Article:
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In my field (linguistics) sometimes datasets are important and scholars tend to include them in their CV. I want to know how to include my dataset in my CV?

This is the approach I have in mind: Uploading dataset in Harvard Dataverse and include the DoI in CV with the following style:

XXX dataset, The most important dataset in linguistics, DOI:XXXXXXXXXX  

How does it look? Please share your thoughts on it.

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    If you're given a DOI for the dataset, definitely include it. I agree with Bill below that authors are advisable - treat it as you would a paper citation. Harvard appear to have a standard citation form for their datasets which looks reasonable. – Andrew Jul 16 '15 at 13:58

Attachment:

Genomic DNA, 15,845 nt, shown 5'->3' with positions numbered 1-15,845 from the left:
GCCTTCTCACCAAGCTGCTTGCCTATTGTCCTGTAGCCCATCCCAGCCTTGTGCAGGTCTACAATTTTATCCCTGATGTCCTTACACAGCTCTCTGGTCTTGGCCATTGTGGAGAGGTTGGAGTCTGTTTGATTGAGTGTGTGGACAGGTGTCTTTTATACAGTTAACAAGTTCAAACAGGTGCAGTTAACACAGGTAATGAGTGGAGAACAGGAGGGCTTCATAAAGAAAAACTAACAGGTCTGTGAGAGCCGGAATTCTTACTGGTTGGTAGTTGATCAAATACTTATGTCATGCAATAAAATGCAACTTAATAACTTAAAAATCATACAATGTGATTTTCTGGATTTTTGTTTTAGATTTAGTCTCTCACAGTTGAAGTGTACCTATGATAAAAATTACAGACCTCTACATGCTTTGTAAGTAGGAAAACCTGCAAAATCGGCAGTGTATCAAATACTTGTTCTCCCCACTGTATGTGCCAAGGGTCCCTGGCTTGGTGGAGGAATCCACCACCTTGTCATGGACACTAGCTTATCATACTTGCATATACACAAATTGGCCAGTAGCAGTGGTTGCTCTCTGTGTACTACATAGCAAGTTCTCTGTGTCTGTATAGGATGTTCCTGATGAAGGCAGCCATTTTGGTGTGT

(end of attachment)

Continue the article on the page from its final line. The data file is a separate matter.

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    So what is the most important data set in linguistics? – Franck Dernoncourt Jul 16 '15 at 19:44
  • @FranckDernoncourt it is a comical name given to hypothetical dataset. – Andrew Ravus Jul 17 '15 at 15:08
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From the Harvard Dataset users guide:

Download Citation

You can find the citation for the dataset at the top of the dataset page in a blue box. Additionally, there is a Download Citation button that offers the option to download the citation as EndNote XML or RIS Format.

So if you go that route just upload your data and click that button.

  • Thanks for your reply helped a lot though I can't upvote. – Andrew Ravus Jul 16 '15 at 14:47
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It seems pretty presumptuous to call it the most important dataset in your field. If it's got a DOI, then you can leave off the editorial. Just give the title and the DOI. An author list might be appropriate if there is a consistent set of authors. If the dataset is continuously evolving or growing, you might leave the authors off. This may depend on the conventions of your field. Also, if there's a marker paper that describes the first use of that dataset, and you're an author on that paper, you should also put that on your CV.